Dec. 12 (Bloomberg) -- Fitch Ratings is poised to cut growth estimates for Asian nations as Europe’s debt crisis weighs on the outlook for the world economy.
Quarterly predictions due to be released by the company “shortly” will see growth downgraded for Asian countries, Andrew Colquhoun, the company’s Hong Kong-based head of Asia-Pacific Sovereigns, said in an interview with Bloomberg Television today.
China’s economy, the biggest in Asia, is cooling as demand for exports weakens and the government prolongs a crackdown on property speculation. Growth in overseas shipments in November was the weakest since 2009, excluding seasonal distortions, and the trade surplus shrank from a year earlier, customs data showed on Dec. 10.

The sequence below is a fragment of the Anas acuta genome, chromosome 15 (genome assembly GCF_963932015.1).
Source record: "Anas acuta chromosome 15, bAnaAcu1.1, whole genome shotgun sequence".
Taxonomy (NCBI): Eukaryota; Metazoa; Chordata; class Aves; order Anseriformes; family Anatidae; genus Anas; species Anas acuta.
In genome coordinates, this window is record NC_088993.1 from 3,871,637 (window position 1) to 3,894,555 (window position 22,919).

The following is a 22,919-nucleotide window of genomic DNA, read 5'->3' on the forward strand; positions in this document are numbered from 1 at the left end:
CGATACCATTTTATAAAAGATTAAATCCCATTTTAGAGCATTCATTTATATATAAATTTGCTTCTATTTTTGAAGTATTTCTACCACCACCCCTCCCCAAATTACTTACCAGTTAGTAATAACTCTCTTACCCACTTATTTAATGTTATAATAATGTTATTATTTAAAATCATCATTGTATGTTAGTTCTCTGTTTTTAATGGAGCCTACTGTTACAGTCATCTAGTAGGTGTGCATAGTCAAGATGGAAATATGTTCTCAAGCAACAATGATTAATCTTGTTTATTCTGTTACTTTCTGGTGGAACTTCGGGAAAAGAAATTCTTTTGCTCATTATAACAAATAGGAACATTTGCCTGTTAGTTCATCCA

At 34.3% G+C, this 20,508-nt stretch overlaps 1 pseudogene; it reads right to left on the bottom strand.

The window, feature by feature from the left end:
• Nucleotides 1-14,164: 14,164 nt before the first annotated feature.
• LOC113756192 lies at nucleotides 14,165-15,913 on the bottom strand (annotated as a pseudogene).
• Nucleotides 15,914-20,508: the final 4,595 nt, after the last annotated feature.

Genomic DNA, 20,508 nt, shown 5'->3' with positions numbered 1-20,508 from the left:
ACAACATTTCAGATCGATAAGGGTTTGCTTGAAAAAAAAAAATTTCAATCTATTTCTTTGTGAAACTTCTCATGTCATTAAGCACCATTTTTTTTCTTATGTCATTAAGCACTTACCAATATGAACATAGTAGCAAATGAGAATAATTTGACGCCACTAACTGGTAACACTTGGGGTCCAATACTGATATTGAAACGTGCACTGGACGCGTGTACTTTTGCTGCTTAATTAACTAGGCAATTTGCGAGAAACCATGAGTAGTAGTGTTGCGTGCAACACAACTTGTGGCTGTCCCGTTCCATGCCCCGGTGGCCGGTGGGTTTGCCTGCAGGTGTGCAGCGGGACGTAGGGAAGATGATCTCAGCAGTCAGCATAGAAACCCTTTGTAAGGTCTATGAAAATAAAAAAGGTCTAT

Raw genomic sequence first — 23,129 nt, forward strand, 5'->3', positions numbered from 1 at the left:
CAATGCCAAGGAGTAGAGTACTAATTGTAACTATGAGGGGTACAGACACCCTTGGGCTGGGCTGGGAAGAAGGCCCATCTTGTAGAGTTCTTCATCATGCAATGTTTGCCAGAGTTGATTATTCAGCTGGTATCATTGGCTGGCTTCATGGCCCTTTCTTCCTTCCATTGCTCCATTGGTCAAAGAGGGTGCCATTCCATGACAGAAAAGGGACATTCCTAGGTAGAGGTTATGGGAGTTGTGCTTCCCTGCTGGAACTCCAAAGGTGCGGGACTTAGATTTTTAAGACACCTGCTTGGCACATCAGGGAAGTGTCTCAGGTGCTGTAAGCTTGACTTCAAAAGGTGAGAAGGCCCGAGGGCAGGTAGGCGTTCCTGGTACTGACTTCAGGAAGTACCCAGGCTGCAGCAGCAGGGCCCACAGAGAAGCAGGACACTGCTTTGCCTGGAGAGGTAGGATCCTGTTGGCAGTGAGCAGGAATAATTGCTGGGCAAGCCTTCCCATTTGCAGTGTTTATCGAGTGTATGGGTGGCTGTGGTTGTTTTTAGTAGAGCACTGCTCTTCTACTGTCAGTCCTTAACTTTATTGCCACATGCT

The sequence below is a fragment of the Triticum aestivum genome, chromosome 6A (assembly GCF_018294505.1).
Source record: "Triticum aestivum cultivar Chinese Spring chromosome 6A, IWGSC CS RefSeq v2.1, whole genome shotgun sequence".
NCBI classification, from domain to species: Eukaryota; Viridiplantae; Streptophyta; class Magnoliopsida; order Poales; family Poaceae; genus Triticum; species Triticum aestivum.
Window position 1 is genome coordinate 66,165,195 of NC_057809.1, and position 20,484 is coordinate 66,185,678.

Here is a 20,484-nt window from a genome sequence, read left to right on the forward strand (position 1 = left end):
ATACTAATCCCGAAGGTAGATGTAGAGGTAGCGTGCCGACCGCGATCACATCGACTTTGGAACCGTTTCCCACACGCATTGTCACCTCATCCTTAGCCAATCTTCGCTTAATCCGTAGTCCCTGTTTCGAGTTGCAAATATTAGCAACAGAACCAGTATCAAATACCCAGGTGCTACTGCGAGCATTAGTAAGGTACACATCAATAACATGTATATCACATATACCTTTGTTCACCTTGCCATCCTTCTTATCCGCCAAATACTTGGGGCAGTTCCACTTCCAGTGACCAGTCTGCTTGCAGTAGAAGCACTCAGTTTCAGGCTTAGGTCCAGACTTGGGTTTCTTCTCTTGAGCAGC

Colquhoun didn’t give any specific estimates for growth.
Asian stocks advanced today, snapping a two-day losing streak on the region’s benchmark index, after U.S. consumer confidence topped estimates and European leaders agreed tighter budget rules and to add 200 billion euros ($267 billion) to the euro crisis war chest.
The MSCI Asia Pacific Index gained 1 percent as of 10:03 a.m. in Tokyo. The gauge dropped 2.2 percent last week after Standard & Poor’s said it may cut credit ratings for Germany, France and 13 other euro-area countries amid a deepening debt crisis.
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